How to make a photogram: First place an object directly on the surface of a photo-sensitive material such as photographic paper. Then expose light to it. What you get is a negative shadow, varying in abstract forms and tones. One of the early birds in producing photograms was Hungarian artist László Moholy-Nagy. He became a professor at Bauhaus in Weimar in 1923, when the school got new orientation under the influence of deStijl: handcrafted objects made way for industrial ones produced in series. Beside his main focus on photography, Moholy-Nagy shifted between typography, sculpture, painting, print making and industrial design and was strongly influenced by russian costructivism. At that time he was rebell searching for another language of expression than traditional painting, for a new view in modern times. In 1937 Moholy-Nagy`s work was shown at the ” Entartete Kunst“- Exhibition (travelling exhibition in Germany), a presentation of art that did not share the National Socialist`s perverse ideas of a pseudo-naturalistic model.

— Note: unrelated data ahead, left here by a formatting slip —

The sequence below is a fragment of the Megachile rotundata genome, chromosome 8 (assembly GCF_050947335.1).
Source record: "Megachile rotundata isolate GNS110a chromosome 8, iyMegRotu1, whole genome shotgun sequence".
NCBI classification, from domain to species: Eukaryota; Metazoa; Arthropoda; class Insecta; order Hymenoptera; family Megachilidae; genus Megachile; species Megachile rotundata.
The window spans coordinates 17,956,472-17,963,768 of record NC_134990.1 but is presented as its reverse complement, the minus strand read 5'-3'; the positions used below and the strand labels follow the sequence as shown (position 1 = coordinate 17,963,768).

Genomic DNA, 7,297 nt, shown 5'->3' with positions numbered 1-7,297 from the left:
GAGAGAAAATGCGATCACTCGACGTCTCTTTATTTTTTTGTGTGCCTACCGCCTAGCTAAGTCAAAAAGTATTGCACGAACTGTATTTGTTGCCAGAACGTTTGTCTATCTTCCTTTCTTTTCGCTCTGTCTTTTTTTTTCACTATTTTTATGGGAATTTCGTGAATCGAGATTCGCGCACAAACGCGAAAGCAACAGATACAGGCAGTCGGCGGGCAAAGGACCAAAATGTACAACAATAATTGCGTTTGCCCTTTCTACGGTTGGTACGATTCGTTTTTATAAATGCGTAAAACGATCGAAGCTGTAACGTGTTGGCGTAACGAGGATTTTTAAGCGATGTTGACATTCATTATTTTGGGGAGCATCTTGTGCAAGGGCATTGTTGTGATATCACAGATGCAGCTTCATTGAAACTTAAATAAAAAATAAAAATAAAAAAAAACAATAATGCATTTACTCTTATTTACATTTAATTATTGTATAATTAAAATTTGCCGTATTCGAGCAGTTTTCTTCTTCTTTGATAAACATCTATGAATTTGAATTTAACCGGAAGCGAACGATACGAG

László Moholy-Nagy, photogram number 1, The Mirror, 1928
László Moholy-Nagy, photogram, 1924, gelatin silver print, 40.0 x 47.8cm